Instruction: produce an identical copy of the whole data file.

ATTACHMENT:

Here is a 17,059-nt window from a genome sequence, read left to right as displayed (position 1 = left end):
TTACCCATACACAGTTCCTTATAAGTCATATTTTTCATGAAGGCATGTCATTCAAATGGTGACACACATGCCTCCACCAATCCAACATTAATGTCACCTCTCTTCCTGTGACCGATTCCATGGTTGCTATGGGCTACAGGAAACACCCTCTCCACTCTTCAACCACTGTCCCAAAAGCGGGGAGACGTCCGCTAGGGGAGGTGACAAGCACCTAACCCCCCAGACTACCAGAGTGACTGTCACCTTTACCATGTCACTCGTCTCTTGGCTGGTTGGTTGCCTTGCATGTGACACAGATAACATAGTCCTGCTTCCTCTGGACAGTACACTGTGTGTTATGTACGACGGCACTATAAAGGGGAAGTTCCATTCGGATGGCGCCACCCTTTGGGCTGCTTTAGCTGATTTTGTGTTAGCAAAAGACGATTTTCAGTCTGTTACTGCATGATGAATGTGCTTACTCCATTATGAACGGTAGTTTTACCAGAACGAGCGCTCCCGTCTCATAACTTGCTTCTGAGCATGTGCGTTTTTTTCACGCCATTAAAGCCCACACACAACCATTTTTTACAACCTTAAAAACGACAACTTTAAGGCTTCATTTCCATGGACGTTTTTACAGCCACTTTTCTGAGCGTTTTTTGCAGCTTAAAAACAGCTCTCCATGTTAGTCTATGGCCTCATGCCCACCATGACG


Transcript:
Here is a 17,059-nt window from a genome sequence, read left to right as displayed (position 1 = left end):
TTACCCATACACAGTTCCTTATAAGTCATATTTTTCATGAAGGCATGTCATTCAAATGGTGACACACATGCCTCCACCAATCCAACATTAATGTCACCTCTCTTCCTGTGACCGATTCCATGGTTGCTATGGGCTACAGGAAACACCCTCTCCACTCTTCAACCACTGTCCCAAAAGCGGGGAGACGTCCGCTAGGGGAGGTGACAAGCACCTAACCCCCCAGACTACCAGAGTGACTGTCACCTTTACCATGTCACTCGTCTCTTGGCTGGTTGGTTGCCTTGCATGTGACACAGATAACATAGTCCTGCTTCCTCTGGACAGTACACTGTGTGTTATGTACGACGGCACTATAAAGGGGAAGTTCCATTCGGATGGCGCCACCCTTTGGGCTGCTTTAGCTGATTTTGTGTTAGCAAAAGACGATTTTCAGTCTGTTACTGCATGATGAATGTGCTTACTCCATTATGAACGGTAGTTTTACCAGAACGAGCGCTCCCGTCTCATAACTTGCTTCTGAGCATGTGCGTTTTTTTCACGCCATTAAAGCCCACACACAACCATTTTTTACAACCTTAAAAACGACAACTTTAAGGCTTCATTTCCATGGACGTTTTTACAGCCACTTTTCTGAGCGTTTTTTGCAGCTTAAAAACAGCTCTCCATGTTAGTCTATGGCCTCATGCCCACCATGACG